While that is theoretically not a problem with a CF frame, thanks to gravity, the water will work its way down to the BB ...

I've seen a lot of other people's cartridge BBs where the shell had a patina of rust on it ...

Of course, THAT also means that the bearings of press-fit or other external BB cup bearings are theoretically vulnerable to some extent ...

Certainly, to a greater extent with that minimal drop-or-two-or-more of water (if you ride in the rain) than a frame which does not have internal cable routing would probably experience.

IF you can lose your interest in internal cable routing AND if you want non-Shimano components, then you may want to consider something like a GUNNAR frame + the components of your choice ...

If you want a ready-to-ride bike, then I suggest you look at something like the JAMIS's CODA bikes as a starting point ...

Then, figure out if SRAM or Campagnolo have the brake-shifters which will work with their's-or-other's hydraulic-or-mechanical disc brake calipers which you can afford OR which calipers will work with "regular" brake levers with-or-without a travel agent.
 

Owboduz

New Member
Jun 25, 2013
83
0
6
alfeng said:
FWIW. I have to tell you that I think that your fascination with internal cable routing is misplaced ...

It's a feature that seems to come-and-go every two-or-three decades -- the 50s, the 80s, and now!?!

I've got a couple of older frames which have internal cable routing, and while it does have some aesthetic appeal, in retrospect it just presents another potential location for water infiltration ...

While that is theoretically not a problem with a CF frame, thanks to gravity, the water will work its way down to the BB ...

I've seen a lot of other people's cartridge BBs where the shell had a patina of rust on it ...

Of course, THAT also means that the bearings of press-fit or other external BB cup bearings are theoretically vulnerable to some extent ...

Certainly, to a greater extent with that minimal drop-or-two-or-more of water (if you ride in the rain) than a frame which does not have internal cable routing would probably experience.
That's an interesting point. My interest in internally routed cables comes from a few points:
  • Aesthetics. Internally routed cables just look nicer.
  • Cleaning. If I want to keep this bike in good shape, given what I'll be putting it through, it seems easier to clean a bike with internal cables.
  • Exposure. I'm less likely to damage cables that are inside the frame, be that through water exposure, debris, etc.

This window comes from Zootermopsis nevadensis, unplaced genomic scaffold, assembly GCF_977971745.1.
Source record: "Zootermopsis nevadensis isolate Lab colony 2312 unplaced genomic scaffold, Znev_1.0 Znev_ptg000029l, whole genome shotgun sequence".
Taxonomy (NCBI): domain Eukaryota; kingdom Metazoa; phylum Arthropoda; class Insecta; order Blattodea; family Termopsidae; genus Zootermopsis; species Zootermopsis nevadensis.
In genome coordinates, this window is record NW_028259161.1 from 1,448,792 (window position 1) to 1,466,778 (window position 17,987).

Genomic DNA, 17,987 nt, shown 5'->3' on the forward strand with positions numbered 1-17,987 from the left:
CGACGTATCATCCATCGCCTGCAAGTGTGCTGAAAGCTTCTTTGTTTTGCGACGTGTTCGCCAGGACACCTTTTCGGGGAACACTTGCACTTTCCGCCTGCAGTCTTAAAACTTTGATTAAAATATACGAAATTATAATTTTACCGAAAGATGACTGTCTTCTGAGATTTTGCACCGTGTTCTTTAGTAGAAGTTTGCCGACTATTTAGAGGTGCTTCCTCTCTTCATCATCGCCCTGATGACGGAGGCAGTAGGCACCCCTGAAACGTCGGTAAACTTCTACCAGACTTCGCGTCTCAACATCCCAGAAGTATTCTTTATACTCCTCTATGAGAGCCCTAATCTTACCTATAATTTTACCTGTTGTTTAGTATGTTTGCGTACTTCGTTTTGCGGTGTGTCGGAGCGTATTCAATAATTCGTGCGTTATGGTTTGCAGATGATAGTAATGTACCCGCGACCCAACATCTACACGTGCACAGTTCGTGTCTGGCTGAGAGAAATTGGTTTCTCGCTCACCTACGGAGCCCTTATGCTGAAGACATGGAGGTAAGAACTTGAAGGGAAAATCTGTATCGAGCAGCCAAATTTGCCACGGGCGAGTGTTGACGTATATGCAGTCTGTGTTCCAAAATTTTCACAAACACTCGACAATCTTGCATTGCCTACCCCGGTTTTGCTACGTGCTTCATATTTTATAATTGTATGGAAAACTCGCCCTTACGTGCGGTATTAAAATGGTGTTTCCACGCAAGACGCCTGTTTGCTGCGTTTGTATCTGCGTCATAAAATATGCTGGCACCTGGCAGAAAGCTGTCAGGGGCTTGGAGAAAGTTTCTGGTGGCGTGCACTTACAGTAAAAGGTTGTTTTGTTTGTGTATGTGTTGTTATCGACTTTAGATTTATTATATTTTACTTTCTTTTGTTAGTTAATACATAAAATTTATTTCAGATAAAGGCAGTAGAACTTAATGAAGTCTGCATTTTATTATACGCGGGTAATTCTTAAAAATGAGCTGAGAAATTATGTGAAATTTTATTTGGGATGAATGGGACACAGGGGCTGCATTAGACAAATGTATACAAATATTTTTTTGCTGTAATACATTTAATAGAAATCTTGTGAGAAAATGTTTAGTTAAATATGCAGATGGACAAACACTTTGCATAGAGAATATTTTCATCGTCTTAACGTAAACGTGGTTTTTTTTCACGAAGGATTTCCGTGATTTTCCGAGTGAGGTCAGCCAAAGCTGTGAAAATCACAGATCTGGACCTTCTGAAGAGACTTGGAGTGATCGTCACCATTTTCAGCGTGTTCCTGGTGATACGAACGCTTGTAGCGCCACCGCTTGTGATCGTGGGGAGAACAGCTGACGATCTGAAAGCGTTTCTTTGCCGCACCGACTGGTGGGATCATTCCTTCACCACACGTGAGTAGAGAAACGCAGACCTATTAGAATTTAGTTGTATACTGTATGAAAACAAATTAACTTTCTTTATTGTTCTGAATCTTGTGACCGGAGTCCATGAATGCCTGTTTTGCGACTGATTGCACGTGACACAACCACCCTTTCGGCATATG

alfeng said:
IF you can lose your interest in internal cable routing AND if you want non-Shimano components, then you may want to consider something like a GUNNAR frame + the components of your choice ...

If you want a ready-to-ride bike, then I suggest you look at something like the JAMIS's CODA bikes as a starting point ...

Then, figure out if SRAM or Campagnolo have the brake-shifters which will work with their's-or-other's hydraulic-or-mechanical disc brake calipers which you can afford OR which calipers will work with "regular" brake levers with-or-without a travel agent.
If I lose the internal routing requirement, there are a few good options, the most obvious being the Cannondale CAADX Rival Disc. It ticks all of the boxes, except internal routing.

The Synapse Rival Disc ticks all of the boxes, including internal routing but there are a few things about it that bother me.
  • They advertise a relaxed geometry, but I want to get out of the wind, so a sportier geometry seems like a good idea.
  • The CAADX 105 disc and Synapse 105 disc are the same price, but in the UK, the CAADX Rival Disc is £200 less than the Synapse Rival Disc.
  • The Synapse Rival Disc is only being offered at a single retailer in the UK (It's some kind of exclusivity deal--this may explain the price)
  • The white-wall tyres and black logo on dark green paint don't grab me.
I've considered a fully custom bike a number of times. But, unless it ticks ALL the boxes, I don't think I'll be doing a custom build.

I've looked at Jamis Nova Pro and one of the SuperNova's, but I can't find them in the UK.

I know this puts me down to smaller brands, boutique builders, etc., but I had hoped I'd just missed something.

Thanks for the suggestions and for the thoughts on internal routing. I'll have to see if I can find a place to ride a few of the contenders and make a choice.